Good leaders don't surround themselves with sycophants.

Still, it's rare to see a top administrator publicly pooh-pooh his employer's plan as she's trying to rally support for it in the state capital.

But that's what happened last week in York City.

On April 8, Mayor Kim Bracey joined a group of Democratic mayors in Harrisburg to endorse state Rep. Seth Grove's bill to revamp municipal employee pensions, which she says are crushing cities, townships and boroughs across Pennsylvania.

Two days later, her business administrator, Michael O'Rourke, went on the record opposing the legislation, which he called unfair and "extreme."

For the record, House Bill 1581 includes provisions to:

•maintain existing pension benefits for current municipal employees, but shift new hires to a hybrid plan combining aspects of both defined benefit and defined contribution models.

Those new hires could retire at age 55 (instead of 50) after 25 years (instead of 20) and receive 42 percent (rather than 50 percent) of their final salaries.

•create revenue, through new employees' increased contributions, for municipalities to pay down old pension liabilities.

•eliminate the employee practice of "spiking" pensions by, for example, working a lot of overtime just before retirement so the year of final salary, upon which pensions are based, is higher.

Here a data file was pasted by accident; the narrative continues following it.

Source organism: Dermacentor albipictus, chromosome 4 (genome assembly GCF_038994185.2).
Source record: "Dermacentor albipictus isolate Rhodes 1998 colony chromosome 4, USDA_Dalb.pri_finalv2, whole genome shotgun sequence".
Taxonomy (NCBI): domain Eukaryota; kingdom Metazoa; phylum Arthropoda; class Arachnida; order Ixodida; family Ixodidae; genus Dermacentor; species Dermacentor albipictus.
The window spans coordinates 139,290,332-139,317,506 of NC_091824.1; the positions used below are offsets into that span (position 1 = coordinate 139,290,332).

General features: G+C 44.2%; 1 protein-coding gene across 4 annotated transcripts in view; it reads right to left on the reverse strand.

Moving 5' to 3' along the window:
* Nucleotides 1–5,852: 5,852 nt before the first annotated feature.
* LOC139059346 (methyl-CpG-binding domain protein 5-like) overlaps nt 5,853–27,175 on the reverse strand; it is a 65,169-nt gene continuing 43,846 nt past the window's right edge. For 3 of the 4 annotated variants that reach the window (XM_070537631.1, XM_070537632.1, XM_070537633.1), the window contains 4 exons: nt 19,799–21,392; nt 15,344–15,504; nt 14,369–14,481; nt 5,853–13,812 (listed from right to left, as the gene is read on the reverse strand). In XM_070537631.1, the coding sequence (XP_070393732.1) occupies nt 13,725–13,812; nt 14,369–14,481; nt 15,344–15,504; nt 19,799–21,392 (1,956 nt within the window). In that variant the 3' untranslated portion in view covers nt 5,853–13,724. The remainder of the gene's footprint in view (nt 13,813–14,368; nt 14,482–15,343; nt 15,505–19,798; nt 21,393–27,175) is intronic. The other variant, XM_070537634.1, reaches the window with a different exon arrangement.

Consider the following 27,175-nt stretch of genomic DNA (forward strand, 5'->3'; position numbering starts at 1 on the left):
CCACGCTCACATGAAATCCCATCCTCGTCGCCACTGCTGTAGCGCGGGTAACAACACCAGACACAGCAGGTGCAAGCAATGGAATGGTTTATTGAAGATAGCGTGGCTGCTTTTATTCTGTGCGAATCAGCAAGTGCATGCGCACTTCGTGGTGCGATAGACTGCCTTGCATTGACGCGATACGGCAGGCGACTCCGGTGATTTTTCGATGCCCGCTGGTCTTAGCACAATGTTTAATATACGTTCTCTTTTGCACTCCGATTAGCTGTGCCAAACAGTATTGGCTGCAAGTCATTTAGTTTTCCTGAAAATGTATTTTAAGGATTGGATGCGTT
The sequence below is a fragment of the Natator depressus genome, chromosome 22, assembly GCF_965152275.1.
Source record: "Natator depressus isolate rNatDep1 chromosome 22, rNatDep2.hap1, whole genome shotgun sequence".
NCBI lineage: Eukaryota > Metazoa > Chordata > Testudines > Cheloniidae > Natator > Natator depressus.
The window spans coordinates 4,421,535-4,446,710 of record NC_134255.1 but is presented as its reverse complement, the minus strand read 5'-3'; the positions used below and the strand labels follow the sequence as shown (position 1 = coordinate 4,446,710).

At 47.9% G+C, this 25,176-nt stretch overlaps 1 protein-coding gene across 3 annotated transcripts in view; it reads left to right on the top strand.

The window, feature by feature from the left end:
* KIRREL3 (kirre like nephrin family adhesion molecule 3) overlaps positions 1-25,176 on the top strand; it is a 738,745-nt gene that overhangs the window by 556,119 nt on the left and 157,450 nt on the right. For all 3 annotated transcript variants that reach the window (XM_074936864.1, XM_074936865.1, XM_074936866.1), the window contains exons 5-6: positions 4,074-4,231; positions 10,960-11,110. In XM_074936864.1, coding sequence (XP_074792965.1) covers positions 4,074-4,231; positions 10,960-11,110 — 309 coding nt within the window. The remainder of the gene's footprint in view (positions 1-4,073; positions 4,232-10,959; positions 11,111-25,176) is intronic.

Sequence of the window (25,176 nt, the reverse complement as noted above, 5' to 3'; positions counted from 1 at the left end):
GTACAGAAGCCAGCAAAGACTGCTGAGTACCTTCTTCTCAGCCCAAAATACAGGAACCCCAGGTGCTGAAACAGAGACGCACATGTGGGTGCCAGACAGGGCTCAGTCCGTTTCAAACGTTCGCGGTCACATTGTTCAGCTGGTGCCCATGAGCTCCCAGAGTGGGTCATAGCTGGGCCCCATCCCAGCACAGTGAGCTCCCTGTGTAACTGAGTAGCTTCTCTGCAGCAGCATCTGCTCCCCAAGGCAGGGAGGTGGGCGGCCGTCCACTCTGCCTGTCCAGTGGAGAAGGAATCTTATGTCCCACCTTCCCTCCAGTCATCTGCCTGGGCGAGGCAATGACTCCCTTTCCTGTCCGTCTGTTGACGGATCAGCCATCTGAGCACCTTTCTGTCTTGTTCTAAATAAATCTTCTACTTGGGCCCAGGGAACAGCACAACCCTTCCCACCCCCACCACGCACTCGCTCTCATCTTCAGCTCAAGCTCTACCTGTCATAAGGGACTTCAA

Are the proposed changes less generous?


Advertisement

Of course.

That's because the current municipal pension plans are not sustainable, a fact even O'Rourke acknowledges.

State Auditor General Eugene DePasquale estimates Pennsylvania municipalities are facing $6.7 billion in unfunded pension liability.

York City's unfunded share is $50 million, even as it pays $6 million per year out toward pensions out of the city's $100 million budget — a cost that's expected to increase to more than $8 million next year, O'Rourke said.

Unless changes are made now, both Grove and DePasquale said, the costs eventually will be passed on to taxpayers.

So is Grove's legislation unfair?

Maybe, although that probably depends on whom one asks — taxpayers or municipal employees.

Bottom line: There's no easy fix to this.

But at least Bracey is trying to do something about it.

We're waiting to hear what O'Rourke's plan is.